|Inflating a Dog Screenplay
Chapter 19: The Mysteries of the Jet Pump Revealed (in which Peter learns a lesson in fluid dynamics)
by Eric Kraft
The screen rights are available.
|INT. ABOARD ARCINELLA, BELOW DECKS.
Patti is fastidious about touching anything greasy.
Peter recognizes the voice at once, turns and looks. Raskol is looking in through a porthole, grinning.Iíd better start bailing.PETER(sighs)Bailing is for chumps.RASKOL(through the porthole)
In another moment Raskol is down in the hold beside Peter and Patti. He has a couple of lengths of garden hose, and in his hand he holds a small metal device.
It is a length of tubing, threaded at both ends, with an opening at one side.If you knew enough about old boats to know what to pray for, this would be the answer to your prayers.RASKOL (CONTíD.)(showing the device)
Peter looks at it carefully.What is it?PETERItís a jet pump.RASKOL
Raskol goes to work. He connects a garden hose to either end of the jet pump. He runs one through the hatch and into the river. The other he attaches to a faucet on the dock. Then he turns the water on.It doesnít have any moving parts. How can it be a pump?PETERGive it here.RASKOL
He leads Patti and Peter onto the foredeck. He bends over and pulls the end of the other garden hose from the dark river. Water is rushing from it.Youíre putting her out of her misery?PETERNope. Iím bailing her out.RASKOL(soberly)By filling her up?PETERCome here.RASKOL
Below, he lifts the pump from the bilge and holds it so that the opening is just at the surface of the bilgewater. We can hear, and even see, the bilgewater being sucked into the opening and out into the river.Now come below.RASKOL (CONTíD.)(dropping it in again)
What a little sucker!PATTIThatís amazing! How does it work?PETERVery well.RASKOL(drily)But I mean, what makes it work?PETERI donít know. Itís one of the great mysteries of life.RASKOL
CUT TO:INT. ON THE SCREEN OF 1957 BLACK-AND-WHITE TV. The set of the ďSaturday ScienceĒ show. DOCTOR SCIENCE is a cross between Bozo the Clown and Albert Einstein.
Hey, kids! hereís the man with the atomic brain, Doctor Science!ANNOUNCERíS VOICEToday is fluid dynamics day!DOCTOR SCIENCE(wildly enthusiastic)(blows across a piece of paper, which rises)See that? The paper rises when I blow across it! Why the heck did that happen? Blowing lowered the pressure above the paper, and the greater pressure below the paper pushed it up. Thatís Bernoulliís principle!(a picture of Bernoulli)An airplaneís wing works the same way!
From one point of view, the wing is pushed up by the greater pressure below it, but from another point of view it is sucked up by the lower pressure above it. Both are valid explanations! .†.†. But perhaps you disagree. Perhaps you think Iím just ďplaying with words.Ē Ha! Take a look at this.(displays this apparatus)
I blow into this tube .†.†.(blows into left tube)The balloon inflates, of course.(allows it to deflate)Now .†.†. I suck on the other tube.(he does)And the balloon still inflates. So, sucking is the same as blowing!(shows a portrait of physicist G. B. Venturi)Enter G. B. Venturi, Italian physicist, who discovered that the speed of a fluid flowing through a tube could be accelerated by introducing a tapering constriction into the flow path. Wow!(an animated diagram)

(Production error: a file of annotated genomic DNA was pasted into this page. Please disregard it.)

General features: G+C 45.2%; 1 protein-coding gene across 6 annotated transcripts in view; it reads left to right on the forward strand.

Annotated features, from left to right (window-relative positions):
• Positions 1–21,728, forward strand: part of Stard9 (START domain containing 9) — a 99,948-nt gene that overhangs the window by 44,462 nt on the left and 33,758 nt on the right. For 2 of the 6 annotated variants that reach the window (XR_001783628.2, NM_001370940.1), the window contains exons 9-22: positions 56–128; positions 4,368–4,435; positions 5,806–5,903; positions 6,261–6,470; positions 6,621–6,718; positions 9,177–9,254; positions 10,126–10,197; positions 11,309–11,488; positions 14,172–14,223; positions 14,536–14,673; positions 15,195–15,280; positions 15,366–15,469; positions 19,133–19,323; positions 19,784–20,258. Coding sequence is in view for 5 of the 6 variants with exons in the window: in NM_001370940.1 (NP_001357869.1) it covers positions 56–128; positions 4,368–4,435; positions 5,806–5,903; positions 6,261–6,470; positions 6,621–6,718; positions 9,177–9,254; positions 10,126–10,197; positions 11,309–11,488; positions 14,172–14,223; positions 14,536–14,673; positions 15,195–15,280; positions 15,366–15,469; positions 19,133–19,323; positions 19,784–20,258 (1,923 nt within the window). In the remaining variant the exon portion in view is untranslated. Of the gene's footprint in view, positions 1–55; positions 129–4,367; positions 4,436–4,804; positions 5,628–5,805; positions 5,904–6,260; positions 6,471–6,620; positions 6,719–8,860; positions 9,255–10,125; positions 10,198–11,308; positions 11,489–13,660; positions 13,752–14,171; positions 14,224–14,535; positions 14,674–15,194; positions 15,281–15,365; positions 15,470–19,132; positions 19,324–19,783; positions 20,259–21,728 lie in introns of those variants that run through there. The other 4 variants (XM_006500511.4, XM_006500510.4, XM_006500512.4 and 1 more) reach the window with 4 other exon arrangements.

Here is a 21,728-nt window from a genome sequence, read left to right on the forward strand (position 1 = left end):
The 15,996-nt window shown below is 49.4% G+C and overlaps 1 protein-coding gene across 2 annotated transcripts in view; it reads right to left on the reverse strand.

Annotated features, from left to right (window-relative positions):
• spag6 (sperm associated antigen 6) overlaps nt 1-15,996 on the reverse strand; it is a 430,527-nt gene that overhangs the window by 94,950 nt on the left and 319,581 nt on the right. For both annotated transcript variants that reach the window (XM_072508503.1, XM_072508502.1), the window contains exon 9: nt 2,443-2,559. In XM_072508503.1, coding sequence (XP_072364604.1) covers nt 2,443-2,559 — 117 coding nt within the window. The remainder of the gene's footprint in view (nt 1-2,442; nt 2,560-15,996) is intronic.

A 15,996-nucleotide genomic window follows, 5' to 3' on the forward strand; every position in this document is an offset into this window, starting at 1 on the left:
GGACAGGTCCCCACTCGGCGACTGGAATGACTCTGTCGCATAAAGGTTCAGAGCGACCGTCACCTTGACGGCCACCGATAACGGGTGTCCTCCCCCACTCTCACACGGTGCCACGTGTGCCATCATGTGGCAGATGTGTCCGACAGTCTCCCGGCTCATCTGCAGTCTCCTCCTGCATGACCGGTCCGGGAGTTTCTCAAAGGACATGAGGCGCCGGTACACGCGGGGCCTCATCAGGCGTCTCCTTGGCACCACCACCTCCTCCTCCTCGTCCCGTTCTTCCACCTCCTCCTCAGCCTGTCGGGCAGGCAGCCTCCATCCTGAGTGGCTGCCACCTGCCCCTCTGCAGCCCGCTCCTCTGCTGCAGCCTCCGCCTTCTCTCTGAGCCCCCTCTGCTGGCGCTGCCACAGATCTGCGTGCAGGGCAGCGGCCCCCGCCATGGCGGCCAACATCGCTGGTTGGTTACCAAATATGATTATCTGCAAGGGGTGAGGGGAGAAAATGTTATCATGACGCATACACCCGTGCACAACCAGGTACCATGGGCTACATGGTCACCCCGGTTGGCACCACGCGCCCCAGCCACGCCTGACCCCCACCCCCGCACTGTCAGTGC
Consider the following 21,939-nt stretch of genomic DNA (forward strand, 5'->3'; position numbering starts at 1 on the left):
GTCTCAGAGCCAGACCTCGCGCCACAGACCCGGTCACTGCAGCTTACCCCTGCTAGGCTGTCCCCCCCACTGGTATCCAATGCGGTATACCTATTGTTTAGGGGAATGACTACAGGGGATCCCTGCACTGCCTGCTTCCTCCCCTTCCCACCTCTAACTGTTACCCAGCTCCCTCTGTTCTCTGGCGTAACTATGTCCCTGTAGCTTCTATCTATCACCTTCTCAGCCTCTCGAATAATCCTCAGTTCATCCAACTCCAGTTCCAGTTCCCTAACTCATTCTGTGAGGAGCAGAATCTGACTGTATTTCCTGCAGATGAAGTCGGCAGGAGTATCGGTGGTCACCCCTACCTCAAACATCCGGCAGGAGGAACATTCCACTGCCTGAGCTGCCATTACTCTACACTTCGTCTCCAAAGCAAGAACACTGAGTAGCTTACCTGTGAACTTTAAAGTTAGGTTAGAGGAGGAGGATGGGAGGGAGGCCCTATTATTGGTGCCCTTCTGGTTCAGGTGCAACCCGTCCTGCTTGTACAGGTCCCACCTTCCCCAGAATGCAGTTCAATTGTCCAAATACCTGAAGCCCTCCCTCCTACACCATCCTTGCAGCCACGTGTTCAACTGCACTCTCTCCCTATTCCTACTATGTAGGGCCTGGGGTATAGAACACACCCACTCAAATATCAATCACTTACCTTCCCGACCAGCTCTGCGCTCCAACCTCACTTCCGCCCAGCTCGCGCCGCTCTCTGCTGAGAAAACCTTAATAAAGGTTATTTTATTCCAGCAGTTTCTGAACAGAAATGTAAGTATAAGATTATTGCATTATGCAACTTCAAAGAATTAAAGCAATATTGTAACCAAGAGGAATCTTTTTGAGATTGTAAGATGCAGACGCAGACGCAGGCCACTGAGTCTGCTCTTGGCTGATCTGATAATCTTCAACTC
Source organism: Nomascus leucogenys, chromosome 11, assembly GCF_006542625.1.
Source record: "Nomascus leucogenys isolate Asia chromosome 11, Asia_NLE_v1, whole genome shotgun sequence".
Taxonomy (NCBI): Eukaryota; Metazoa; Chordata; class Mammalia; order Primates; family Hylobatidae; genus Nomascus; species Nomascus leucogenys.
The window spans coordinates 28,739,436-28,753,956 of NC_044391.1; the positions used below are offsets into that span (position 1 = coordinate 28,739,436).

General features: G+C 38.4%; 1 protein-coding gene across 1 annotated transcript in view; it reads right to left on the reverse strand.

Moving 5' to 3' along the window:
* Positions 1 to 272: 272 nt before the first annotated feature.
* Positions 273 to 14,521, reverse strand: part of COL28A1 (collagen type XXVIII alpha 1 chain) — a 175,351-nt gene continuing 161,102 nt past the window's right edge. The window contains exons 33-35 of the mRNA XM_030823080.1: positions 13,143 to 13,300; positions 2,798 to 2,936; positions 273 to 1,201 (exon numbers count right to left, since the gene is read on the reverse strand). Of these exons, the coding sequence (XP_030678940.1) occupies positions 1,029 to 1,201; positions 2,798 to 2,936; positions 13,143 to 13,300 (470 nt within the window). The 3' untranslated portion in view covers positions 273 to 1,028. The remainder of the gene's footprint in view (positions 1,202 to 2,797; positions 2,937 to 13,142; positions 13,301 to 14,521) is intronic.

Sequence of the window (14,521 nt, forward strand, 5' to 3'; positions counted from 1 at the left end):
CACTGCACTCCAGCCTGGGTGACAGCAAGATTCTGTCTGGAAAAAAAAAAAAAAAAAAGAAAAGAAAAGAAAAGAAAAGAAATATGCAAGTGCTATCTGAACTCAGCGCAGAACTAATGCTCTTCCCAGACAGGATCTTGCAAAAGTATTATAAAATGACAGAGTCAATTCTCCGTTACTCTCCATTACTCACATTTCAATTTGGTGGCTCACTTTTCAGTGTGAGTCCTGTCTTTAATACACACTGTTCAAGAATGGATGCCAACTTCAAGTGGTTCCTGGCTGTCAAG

Bernoulliís principle tells us that Venturiís constriction will lower the fluid pressure, since an increase in velocity must lead to a decrease in pressure, and thatís how a jet pump works! Water from an outside source enters under pressure. As it passes through the throat section, its velocity increases and its pressure decreases. Then, depending on your point of view, the lower pressure within the throat section sucks or the greater pressure outside the pump blows water from the bilge into the extractor inlet. Finally, the drive water and the bilge water shoot out the other side.Peter reaches out to the knob and turns the TV off. He has been watching this at home.
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Copyright © 2001 by Eric
The screenplay for Inflating a Dog is a work of fiction. The characters, incidents, dialogues, settings, and businesses portrayed in it are products of the authorís imagination and are not to be construed as real. Any resemblance to actual events or persons, living or dead, is entirely coincidental.
All rights reserved. No part of this teleplay may be reproduced or transmitted in any form or by any means, electronic or mechanical, including photocopying, recording, or by any information storage and retrieval system, without permission in writing from the author.
The illustration at the top of the page is an adaptation of an illustration by Stewart Rouse that first appeared on the cover of the August 1931 issue of Modern Mechanics and Inventions. The boy at the controls of the aerocycle doesnít particularly resemble Peter Leroyóexcept, perhaps, for the smile.
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